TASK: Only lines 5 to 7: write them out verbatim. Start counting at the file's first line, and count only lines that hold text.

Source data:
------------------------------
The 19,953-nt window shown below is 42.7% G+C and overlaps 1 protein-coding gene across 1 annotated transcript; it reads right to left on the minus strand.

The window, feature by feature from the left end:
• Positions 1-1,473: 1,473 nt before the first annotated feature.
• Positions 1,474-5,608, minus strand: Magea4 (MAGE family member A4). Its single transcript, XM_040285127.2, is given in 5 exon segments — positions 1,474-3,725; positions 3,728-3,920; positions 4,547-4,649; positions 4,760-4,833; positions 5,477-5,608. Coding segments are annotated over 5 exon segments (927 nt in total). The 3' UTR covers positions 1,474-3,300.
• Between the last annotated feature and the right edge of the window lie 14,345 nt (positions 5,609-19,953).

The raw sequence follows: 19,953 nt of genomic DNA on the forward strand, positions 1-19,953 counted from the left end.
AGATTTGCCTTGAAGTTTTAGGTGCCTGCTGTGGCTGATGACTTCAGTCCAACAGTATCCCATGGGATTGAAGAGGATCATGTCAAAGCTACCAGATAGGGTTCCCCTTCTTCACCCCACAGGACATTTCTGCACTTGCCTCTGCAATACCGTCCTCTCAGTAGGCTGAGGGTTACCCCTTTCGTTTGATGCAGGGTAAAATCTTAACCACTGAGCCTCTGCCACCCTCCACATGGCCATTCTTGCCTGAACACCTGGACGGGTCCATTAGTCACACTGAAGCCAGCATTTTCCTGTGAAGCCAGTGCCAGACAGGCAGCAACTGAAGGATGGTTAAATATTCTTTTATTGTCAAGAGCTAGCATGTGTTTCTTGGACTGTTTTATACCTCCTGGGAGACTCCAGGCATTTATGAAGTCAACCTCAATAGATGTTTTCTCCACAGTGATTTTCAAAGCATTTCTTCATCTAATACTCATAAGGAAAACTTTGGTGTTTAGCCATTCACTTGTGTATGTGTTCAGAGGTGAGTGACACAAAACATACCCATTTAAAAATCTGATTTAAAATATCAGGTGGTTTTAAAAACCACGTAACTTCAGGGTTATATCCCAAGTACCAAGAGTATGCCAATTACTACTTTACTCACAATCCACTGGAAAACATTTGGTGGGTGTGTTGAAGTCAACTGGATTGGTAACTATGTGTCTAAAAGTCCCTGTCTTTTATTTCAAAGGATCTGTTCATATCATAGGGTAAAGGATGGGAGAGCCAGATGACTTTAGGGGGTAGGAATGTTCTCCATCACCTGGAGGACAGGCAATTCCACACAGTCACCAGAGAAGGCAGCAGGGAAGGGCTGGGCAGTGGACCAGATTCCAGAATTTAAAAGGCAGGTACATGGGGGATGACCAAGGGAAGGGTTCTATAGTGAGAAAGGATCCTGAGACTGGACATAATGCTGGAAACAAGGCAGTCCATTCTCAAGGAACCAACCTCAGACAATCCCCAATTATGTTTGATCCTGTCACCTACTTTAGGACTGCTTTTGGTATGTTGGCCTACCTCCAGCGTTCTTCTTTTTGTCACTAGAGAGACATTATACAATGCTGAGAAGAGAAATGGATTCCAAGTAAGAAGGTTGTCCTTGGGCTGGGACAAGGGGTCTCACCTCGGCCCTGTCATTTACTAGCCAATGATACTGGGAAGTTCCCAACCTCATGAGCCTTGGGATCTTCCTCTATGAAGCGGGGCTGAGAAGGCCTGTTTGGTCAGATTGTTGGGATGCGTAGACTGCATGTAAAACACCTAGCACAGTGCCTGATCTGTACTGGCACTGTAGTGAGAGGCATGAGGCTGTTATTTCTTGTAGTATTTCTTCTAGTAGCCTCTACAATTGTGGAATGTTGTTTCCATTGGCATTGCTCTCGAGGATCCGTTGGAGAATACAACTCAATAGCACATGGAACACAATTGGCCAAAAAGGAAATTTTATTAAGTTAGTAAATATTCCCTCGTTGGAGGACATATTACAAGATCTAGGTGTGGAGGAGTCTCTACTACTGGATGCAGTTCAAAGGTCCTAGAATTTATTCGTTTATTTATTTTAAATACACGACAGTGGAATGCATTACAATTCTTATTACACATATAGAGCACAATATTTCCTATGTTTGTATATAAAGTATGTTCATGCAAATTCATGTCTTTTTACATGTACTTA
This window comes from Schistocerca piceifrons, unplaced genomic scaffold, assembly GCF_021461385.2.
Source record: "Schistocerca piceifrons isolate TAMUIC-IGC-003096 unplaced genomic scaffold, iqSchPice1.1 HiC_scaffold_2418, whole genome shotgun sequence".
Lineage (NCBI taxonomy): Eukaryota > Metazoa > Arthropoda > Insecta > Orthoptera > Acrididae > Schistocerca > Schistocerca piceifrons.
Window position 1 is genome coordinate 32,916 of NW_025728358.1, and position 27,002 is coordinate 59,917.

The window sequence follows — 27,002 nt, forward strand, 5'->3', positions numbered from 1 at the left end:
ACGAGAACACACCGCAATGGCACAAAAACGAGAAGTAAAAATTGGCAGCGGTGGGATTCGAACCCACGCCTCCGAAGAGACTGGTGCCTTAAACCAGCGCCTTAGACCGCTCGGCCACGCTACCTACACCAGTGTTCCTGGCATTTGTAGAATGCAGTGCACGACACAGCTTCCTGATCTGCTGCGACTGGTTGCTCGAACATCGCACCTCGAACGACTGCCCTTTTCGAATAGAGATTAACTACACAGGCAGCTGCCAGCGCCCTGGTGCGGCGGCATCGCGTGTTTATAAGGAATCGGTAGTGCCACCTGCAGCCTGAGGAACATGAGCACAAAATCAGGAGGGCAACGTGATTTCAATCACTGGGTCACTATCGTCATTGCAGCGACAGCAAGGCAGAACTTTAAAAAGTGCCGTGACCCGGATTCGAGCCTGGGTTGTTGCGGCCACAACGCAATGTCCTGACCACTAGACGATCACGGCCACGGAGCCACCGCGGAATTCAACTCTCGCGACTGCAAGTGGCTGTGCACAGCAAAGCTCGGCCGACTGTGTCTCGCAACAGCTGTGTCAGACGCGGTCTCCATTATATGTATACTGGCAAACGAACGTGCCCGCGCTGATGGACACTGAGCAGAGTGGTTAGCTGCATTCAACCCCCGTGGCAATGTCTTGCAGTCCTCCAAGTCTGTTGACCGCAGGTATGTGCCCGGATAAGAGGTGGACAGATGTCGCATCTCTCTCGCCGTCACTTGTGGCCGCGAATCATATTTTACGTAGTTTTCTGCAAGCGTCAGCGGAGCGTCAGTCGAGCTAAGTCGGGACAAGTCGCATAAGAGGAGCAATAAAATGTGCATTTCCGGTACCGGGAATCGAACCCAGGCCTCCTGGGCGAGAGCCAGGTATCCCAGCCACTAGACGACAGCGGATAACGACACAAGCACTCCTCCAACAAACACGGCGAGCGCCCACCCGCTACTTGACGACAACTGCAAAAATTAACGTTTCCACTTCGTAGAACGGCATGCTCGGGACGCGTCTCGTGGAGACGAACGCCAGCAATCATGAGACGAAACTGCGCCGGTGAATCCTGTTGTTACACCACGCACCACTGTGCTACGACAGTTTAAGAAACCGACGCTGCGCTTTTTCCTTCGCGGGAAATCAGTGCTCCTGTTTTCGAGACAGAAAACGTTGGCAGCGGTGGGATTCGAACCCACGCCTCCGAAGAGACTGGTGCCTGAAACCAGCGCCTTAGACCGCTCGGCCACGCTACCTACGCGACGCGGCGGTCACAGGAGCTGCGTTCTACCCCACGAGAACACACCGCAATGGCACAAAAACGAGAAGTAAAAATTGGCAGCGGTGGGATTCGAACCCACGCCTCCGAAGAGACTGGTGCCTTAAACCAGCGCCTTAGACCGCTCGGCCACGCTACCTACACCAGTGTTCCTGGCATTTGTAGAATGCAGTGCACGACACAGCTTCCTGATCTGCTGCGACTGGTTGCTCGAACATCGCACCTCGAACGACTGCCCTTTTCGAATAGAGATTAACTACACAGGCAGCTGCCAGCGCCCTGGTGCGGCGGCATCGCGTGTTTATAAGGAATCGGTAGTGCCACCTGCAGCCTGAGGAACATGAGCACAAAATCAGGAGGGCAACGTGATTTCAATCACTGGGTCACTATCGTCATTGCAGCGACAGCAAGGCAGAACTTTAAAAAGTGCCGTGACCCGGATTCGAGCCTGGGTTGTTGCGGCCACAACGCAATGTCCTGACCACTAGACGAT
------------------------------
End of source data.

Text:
• Between the last annotated feature and the right edge of the window lie 14,345 nt (positions 5,609-19,953).

The raw sequence follows: 19,953 nt of genomic DNA on the forward strand, positions 1-19,953 counted from the left end.
AGATTTGCCTTGAAGTTTTAGGTGCCTGCTGTGGCTGATGACTTCAGTCCAACAGTATCCCATGGGATTGAAGAGGATCATGTCAAAGCTACCAGATAGGGTTCCCCTTCTTCACCCCACAGGACATTTCTGCACTTGCCTCTGCAATACCGTCCTCTCAGTAGGCTGAGGGTTACCCCTTTCGTTTGATGCAGGGTAAAATCTTAACCACTGAGCCTCTGCCACCCTCCACATGGCCATTCTTGCCTGAACACCTGGACGGGTCCATTAGTCACACTGAAGCCAGCATTTTCCTGTGAAGCCAGTGCCAGACAGGCAGCAACTGAAGGATGGTTAAATATTCTTTTATTGTCAAGAGCTAGCATGTGTTTCTTGGACTGTTTTATACCTCCTGGGAGACTCCAGGCATTTATGAAGTCAACCTCAATAGATGTTTTCTCCACAGTGATTTTCAAAGCATTTCTTCATCTAATACTCATAAGGAAAACTTTGGTGTTTAGCCATTCACTTGTGTATGTGTTCAGAGGTGAGTGACACAAAACATACCCATTTAAAAATCTGATTTAAAATATCAGGTGGTTTTAAAAACCACGTAACTTCAGGGTTATATCCCAAGTACCAAGAGTATGCCAATTACTACTTTACTCACAATCCACTGGAAAACATTTGGTGGGTGTGTTGAAGTCAACTGGATTGGTAACTATGTGTCTAAAAGTCCCTGTCTTTTATTTCAAAGGATCTGTTCATATCATAGGGTAAAGGATGGGAGAGCCAGATGACTTTAGGGGGTAGGAATGTTCTCCATCACCTGGAGGACAGGCAATTCCACACAGTCACCAGAGAAGGCAGCAGGGAAGGGCTGGGCAGTGGACCAGATTCCAGAATTTAAAAGGCAGGTACATGGGGGATGACCAAGGGAAGGGTTCTATAGTGAGAAAGGATCCTGAGACTGGACATAATGCTGGAAACAAGGCAGTCCATTCTCAAGGAACCAACCTCAGACAATCCCCAATTATGTTTGATCCTGTCACCTACTTTAGGACTGCTTTTGGTATGTTGGCCTACCTCCAGCGTTCTTCTTTTTGTCACTAGAGAGACATTATACAATGCTGAGAAGAGAAATGGATTCCAAGTAAGAAGGTTGTCCTTGGGCTGGGACAAGGGGTCTCACCTCGGCCCTGTCATTTACTAGCCAATGATACTGGGAAGTTCCCAACCTCATGAGCCTTGGGATCTTCCTCTATGAAGCGGGGCTGAGAAGGCCTGTTTGGTCAGATTGTTGGGATGCGTAGACTGCATGTAAAACACCTAGCACAGTGCCTGATCTGTACTGGCACTGTAGTGAGAGGCATGAGGCTGTTATTTCTTGTAGTATTTCTTCTAGTAGCCTCTACAATTGTGGAATGTTGTTTCCATTGGCATTGCTCTCGAGGATCCGTTGGAGAATACAACTCAATAGCACATGGAACACAATTGGCCAAAAAGGAAATTTTATTAAGTTAGTAAATATTCCCTCGTTGGAGGACATATTACAAGATCTAGGTGTGGAGGAGTCTCTACTACTGGATGCAGTTCAAAGGTCCTAGAATTTATTCGTTTATTTATTTTAAATACACGACAGTGGAATGCATTACAATTCTTATTACACATATAGAGCACAATATTTCCTATGTTTGTATATAAAGTATGTTCATGCAAATTCATGTCTTTTTACATGTACTTA